COVID-19 Has Changed The Framework Through Which We View And Engage With The Criminal Court System

by Ruth Roberts
Man looking out a window at cityscape

“Lord, Make me an instrument of Your Peace…” Prayer of St. Francis of Assisi.

Many years ago, when I was learning about the importance of seeing things from other perspectives, I was taught a very useful exercise: Picture yourself at the top of a hill, looking out at the most beautiful view imaginable. Between you and the view is a small wall, set with three windows. One of the windows is circular; one is square and one is diamond-shaped. You look through the circular window and admire the scenery through it. You move to the square window and realize that, even though you are looking at the same scene, it appears different. When you gaze at it through the diamond-shaped window it is even more different – it could be an entirely different landscape. Step away from the wall, and it changes and expands even more dramatically.


Changing your perspective can change your position in unexpected ways. 

That little exercise in changing views is a very useful reminder that we all see things from different perspectives; the framework through which we view events is unique to each of us. And if we change our framework, even slightly, we can arrive at a different view of a situation. I have been seeing things through a lot of different windows during COVID-19, and my assessment of some things has changed. Specifically, my opinions about some of the changes to proceedings in criminal court have moved from skepticism to acceptance, to enthusiastic support.

Full disclosure: I am not someone who is always comfortable with technology. I don’t text. I still handwrite notes and letters. I prefer a telephone call to an e-mail, and I like face to face (or mask to mask!) contact best of all. When we began remote court appearances I was concerned about the effect on my clients, concerned that it would make the Justice system even more impersonal. Now, almost six months in, I am realizing that in some cases remote appearances are making things easier.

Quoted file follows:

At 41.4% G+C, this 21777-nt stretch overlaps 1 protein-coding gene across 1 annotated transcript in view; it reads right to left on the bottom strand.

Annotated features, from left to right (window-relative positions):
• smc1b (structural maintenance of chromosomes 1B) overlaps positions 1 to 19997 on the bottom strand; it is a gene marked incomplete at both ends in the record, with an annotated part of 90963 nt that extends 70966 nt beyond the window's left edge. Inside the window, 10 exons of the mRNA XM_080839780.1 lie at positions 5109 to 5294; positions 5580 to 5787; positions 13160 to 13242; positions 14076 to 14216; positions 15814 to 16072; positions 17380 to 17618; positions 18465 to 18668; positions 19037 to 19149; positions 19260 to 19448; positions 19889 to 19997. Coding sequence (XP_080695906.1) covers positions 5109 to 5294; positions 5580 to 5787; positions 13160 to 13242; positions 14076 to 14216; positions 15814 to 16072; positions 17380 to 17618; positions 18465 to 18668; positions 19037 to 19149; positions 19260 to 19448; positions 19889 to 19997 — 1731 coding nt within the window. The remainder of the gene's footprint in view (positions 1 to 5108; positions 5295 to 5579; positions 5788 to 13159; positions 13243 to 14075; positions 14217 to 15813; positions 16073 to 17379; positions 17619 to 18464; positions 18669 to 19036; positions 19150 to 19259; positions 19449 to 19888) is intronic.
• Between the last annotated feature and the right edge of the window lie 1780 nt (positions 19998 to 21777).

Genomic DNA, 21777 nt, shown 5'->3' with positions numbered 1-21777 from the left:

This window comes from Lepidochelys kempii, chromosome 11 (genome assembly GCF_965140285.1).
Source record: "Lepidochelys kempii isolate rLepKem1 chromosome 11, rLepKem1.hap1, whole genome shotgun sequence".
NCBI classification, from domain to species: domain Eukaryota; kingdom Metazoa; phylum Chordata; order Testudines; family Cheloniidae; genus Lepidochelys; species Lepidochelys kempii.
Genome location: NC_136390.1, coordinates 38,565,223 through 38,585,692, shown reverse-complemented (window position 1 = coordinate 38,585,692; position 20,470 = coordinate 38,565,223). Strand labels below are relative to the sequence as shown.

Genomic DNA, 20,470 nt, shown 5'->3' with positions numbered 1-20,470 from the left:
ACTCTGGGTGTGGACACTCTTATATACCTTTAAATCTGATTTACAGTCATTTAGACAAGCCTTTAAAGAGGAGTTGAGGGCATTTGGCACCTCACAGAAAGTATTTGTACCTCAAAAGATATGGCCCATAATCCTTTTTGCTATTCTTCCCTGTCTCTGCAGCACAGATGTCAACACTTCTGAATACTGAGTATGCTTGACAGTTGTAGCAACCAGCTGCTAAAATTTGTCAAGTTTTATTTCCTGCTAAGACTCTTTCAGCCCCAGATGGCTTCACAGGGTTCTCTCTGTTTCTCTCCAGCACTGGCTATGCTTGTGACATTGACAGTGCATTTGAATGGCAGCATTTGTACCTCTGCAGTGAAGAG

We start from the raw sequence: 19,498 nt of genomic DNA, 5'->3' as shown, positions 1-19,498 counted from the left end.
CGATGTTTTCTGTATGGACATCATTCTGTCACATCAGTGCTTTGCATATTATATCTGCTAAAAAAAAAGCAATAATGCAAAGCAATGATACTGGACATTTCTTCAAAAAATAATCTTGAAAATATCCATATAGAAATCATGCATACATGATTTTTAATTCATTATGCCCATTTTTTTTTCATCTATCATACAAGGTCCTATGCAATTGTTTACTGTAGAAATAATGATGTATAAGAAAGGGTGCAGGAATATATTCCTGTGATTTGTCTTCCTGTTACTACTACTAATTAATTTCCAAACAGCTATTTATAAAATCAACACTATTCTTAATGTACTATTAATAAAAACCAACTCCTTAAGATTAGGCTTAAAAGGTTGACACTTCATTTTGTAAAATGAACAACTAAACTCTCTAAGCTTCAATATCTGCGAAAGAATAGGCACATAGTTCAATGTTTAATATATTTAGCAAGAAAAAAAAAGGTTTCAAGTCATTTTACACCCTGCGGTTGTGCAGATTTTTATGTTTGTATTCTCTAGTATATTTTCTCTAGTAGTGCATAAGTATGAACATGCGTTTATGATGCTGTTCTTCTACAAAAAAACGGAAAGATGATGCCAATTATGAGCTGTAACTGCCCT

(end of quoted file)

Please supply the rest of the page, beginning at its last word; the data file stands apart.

COVID-19 has taught me that technology has a valuable place in the criminal court system.

In the past few months, I have remotely assisted clients with remote guilty pleas, sentencings, bail hearings and verdicts. I have done adjournments and Judicial pre-trials. I’ve had my own share of glitches. On one memorable occasion, I was on the telephone for Virtual Court, where I could hear everyone, including their questioning where I was. In a surreal incident I was shouting into the telephone, saying “I’m here! I’m here!” as the Judge and Court staff sent out an e-mail search party to find me. I now know I have to ensure that my telephone microphone is on before I begin a call. I have learned that the mute button can be my friend. But, more importantly, I have learned that in some cases, dealing with a court matter remotely can be easier for my clients.

Remote appearances for virtual court sessions have put many clients more at ease.